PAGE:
Tony Award Time Machine: 1972
In the build-up to this year’s Tony Awards, let’s step into our handy time machine (I imagine it looks something like Greased Lightning crossed with the spare tire lift from Cats) and take a look at years past. Our destination today: 1972.
Taking a look at the winners and nominees, one thing is clear: the more things change, the more they stay the same. Two of this year’s best revival of a musical candidates, Follies and Jesus Christ Superstar were fighting it out in many of the musical categories (alongside Grease and surprising Best Musical winner Two Gentleman of Verona). Mike Nichols was the Best Director for Prisoner of Second Avenue (a possible repeat this year for Death of a Salesman). And Bernadette Peters, like this year, was up for…oh, wait. Sore spot for some. At least forty years ago (Was she 10? Holy Moly, how old is Bernadette Peters and where is the aging painting of her), she was nominated for featured actress in On the Town alongside my secret favorite Adrienne Barbeau (Grease) — both losing to Linda Hopkins (Inner City).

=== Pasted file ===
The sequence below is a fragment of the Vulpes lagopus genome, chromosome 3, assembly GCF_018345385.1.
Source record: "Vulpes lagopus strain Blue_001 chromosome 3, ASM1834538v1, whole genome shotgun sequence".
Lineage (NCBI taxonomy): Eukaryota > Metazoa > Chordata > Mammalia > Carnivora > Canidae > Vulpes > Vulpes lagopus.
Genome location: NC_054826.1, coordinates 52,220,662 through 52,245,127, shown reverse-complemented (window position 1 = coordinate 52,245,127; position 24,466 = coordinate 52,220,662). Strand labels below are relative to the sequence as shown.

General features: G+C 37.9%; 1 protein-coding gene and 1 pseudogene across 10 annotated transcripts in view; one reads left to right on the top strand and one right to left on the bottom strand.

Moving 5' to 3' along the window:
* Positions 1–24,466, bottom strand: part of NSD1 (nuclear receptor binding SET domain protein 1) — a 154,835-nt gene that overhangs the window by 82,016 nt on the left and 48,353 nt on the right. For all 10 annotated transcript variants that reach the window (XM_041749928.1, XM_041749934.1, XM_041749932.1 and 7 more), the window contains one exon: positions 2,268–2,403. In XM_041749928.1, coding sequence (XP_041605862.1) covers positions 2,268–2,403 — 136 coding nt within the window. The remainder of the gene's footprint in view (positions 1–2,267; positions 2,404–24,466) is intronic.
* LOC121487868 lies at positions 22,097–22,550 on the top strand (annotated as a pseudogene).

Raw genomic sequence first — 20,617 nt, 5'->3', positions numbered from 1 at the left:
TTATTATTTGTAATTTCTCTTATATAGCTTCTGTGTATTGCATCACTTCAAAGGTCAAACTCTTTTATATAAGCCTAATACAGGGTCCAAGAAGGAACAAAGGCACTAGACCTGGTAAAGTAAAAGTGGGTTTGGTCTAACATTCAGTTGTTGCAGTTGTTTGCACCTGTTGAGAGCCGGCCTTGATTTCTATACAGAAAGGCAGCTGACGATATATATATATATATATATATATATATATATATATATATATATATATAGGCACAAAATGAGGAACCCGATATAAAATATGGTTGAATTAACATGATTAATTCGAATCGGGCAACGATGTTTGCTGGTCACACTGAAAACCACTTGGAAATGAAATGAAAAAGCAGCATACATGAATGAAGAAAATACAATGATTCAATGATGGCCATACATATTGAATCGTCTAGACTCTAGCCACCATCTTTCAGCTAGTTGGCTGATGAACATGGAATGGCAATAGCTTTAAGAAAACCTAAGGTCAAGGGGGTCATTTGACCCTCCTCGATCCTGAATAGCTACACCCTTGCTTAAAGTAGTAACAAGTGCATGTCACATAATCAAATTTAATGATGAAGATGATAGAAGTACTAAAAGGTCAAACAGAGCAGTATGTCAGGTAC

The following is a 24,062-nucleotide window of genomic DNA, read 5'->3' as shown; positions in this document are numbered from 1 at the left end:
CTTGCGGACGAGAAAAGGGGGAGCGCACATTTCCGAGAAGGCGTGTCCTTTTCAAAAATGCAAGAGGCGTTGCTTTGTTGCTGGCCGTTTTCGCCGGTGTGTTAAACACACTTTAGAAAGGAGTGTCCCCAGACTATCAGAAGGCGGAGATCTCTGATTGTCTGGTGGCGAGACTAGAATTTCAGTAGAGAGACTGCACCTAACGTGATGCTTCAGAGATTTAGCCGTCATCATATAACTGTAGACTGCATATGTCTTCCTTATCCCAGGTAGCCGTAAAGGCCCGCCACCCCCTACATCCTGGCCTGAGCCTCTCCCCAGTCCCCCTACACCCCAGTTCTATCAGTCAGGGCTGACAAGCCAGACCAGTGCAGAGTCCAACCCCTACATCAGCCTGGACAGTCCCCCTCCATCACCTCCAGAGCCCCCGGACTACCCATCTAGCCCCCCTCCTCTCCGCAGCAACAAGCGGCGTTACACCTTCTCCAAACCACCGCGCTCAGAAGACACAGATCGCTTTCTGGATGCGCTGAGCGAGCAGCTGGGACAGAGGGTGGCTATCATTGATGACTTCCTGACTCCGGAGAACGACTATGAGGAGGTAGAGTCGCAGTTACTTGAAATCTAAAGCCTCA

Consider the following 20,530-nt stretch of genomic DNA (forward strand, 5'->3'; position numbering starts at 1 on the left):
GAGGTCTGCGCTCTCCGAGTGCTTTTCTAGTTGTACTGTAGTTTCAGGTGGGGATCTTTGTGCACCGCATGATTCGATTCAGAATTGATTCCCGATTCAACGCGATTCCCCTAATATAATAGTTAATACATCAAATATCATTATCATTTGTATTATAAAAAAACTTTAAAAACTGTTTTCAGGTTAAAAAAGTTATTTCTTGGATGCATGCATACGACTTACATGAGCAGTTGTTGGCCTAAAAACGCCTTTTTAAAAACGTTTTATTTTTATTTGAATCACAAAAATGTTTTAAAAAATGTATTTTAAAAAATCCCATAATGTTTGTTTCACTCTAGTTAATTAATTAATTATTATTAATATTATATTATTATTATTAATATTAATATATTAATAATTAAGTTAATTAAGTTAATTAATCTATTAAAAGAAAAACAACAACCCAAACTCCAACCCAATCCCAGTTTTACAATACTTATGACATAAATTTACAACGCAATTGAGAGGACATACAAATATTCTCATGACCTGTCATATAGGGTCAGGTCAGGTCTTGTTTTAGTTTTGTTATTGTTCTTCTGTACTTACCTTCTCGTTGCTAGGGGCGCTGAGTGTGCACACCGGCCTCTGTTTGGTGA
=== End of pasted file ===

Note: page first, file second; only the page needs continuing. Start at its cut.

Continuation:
And what would you have seen performing on the stage that night? Oh, my friend, wonders. True wonders. Just look up at the stage (via YouTube clips)…
What have we learned about 1972, my friends? We’ve learned that manscaping had not been invented yet. We’ve discovered that the “Temple” scene from the original Jesus Christ Superstar was staged like the opening of The Lion King but, instead of large animal puppets on people’s heads, they wore enormous vegetables like cauliflower. And we’ve discovered that thanks to the absence of body mics, people sang into crocheted umbilical chords.
Shall we explore a bit further? Of course, my time traveling friends. Here’s a performance (musical number doesn’t seem to begin to encompass it) from Best Musical nominee Ain’t Supposed to Die a Natural Death.
Well, well. Did we just see a Broadway musical featuring deeply political monologues, fiery voices from the inner city, the seeds of poetry slam/rap and a violently abused stripper pole. Why yes, we did? No, Toto, I don’t think we’re in Oklahoma anymore.